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Trek2.3 said:
ISP's aren't there to save weight. They are there to stiffen the frame and to make response consistent from bike to bike within a particular model.
But they greatly reduce fitting flexibility.
Again, they DO NOT reduce fitting flexibility. If you can do simple math, handle a measuring tape, and have ordered the correct size frame, fitting an ISP is no different.
ALL ISP bikes offer enough flexibility to account for changes in position and saddles.

How do I know? I ride a Ridley Helium and have set up several ISP bikes for people. It's not rocket science.
 

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I do not agree that ISPs provide flexibility in fitting. They may be fine if you don't have the seat set back far, but many riders are forced to use seatposts with more than normal offset to get the seat where they want it. The choice in "seatposts"/top caps for ISPs isn't anywhere near as great, assuming there is any choice at all; for some frames there is none.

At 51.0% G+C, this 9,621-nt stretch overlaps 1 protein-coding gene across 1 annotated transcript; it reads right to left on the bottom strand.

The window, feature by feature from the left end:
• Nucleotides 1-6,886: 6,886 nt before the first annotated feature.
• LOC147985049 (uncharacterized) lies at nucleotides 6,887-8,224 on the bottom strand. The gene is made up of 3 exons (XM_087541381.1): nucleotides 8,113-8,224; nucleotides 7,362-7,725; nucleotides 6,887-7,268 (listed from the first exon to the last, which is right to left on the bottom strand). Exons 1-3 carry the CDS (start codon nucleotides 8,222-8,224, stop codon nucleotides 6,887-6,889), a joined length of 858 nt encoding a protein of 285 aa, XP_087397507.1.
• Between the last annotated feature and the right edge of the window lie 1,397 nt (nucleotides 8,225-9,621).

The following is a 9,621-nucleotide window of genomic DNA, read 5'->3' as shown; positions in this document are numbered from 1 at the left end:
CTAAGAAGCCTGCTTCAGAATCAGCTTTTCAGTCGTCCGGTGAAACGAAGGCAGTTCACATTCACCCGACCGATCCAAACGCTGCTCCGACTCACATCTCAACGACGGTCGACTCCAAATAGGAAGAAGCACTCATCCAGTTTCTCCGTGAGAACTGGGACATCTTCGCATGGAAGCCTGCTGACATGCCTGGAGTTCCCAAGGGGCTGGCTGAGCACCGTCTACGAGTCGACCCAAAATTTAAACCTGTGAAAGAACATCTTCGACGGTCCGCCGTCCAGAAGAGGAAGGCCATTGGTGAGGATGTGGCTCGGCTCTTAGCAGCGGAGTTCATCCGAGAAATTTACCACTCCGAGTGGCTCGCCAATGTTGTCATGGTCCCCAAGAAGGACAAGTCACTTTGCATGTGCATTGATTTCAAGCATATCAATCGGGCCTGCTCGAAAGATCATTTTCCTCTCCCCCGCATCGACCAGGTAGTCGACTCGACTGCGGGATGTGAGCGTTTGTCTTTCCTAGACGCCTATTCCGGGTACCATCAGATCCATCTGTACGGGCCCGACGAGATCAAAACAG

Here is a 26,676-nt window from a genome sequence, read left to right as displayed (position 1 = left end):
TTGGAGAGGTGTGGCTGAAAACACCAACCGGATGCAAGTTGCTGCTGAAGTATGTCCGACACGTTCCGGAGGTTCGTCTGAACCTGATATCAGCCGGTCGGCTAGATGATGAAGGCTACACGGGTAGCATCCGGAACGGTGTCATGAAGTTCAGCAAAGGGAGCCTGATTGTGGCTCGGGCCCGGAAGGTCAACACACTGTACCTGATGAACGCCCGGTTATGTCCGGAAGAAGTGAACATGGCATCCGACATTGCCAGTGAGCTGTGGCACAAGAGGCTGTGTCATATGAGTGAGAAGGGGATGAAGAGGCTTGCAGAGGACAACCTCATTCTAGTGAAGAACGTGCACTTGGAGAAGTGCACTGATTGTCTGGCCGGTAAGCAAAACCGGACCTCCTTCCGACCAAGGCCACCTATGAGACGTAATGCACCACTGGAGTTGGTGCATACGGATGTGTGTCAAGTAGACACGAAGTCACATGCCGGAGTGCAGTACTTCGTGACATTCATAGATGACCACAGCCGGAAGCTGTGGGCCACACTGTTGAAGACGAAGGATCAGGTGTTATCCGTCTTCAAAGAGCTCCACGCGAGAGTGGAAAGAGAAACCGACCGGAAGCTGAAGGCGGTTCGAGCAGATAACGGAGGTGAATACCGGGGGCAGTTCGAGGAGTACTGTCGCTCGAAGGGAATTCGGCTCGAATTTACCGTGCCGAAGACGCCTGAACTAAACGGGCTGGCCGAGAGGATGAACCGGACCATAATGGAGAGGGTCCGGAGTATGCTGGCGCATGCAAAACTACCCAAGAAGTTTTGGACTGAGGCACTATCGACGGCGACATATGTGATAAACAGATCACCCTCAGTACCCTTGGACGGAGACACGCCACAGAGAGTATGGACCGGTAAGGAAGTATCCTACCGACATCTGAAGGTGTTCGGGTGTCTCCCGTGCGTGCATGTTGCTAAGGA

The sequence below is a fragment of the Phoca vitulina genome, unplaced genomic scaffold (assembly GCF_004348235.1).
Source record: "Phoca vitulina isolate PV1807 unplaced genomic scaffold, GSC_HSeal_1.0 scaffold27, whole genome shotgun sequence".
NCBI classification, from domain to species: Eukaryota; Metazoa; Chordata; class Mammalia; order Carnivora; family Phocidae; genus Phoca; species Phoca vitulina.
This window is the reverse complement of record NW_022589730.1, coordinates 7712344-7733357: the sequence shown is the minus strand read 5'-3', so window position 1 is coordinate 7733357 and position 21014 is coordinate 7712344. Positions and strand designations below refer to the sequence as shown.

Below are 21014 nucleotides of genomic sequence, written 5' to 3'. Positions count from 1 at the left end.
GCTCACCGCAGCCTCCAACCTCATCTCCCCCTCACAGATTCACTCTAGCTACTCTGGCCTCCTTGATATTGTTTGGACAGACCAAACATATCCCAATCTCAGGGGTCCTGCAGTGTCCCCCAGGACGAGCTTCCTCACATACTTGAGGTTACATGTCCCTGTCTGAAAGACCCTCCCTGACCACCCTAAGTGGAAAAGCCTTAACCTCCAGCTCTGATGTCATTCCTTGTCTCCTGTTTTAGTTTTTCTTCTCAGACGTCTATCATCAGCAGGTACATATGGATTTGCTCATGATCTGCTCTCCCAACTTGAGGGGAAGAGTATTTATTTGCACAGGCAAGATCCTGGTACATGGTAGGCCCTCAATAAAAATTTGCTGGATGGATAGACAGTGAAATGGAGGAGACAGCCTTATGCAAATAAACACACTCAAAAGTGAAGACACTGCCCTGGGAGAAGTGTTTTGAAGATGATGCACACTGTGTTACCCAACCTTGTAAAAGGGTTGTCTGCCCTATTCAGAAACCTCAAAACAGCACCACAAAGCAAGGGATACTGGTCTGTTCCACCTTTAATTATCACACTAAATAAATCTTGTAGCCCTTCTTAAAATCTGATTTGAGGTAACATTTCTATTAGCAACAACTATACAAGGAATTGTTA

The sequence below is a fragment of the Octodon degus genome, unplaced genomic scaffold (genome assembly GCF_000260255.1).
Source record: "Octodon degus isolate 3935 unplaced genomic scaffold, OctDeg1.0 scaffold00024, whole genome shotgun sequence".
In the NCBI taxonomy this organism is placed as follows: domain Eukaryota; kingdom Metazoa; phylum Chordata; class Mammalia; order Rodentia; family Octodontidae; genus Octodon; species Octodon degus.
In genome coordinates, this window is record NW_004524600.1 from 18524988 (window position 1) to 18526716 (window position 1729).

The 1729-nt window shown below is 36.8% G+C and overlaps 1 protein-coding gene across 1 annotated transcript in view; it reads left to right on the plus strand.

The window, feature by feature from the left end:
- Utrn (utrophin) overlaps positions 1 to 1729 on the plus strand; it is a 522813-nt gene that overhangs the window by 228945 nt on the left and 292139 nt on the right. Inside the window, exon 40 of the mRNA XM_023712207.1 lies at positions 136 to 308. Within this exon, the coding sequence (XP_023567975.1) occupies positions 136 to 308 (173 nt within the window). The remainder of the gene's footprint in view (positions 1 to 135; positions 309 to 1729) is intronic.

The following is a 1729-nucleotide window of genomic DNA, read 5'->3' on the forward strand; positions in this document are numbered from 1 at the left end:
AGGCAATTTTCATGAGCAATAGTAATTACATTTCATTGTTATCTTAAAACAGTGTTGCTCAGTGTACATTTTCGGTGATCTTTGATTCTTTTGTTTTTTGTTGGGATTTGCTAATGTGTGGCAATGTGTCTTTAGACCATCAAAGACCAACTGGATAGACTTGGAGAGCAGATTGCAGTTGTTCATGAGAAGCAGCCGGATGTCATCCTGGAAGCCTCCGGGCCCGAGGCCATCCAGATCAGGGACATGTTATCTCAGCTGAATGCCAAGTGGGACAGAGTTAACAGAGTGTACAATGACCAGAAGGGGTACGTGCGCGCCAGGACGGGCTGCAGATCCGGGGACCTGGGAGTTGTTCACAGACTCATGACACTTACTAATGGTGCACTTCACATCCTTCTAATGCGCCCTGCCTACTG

OTOH, for a TT frame where the seatpost is likely to be well forward this isn't an issue. However, in my case, I will be avoiding ISPs for all the reasons mentioned - except lending my bike! (That's always a bad idea.)
 

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With TT bikes especially loaning or renting is very common, especially among elite amateurs and low level pro's. Many of the stage races at this level will include a TT, but generally the 5 or 6 times a season this might be necessary isn't enough to justify the added cost. So there is a lot of bike swapping going on.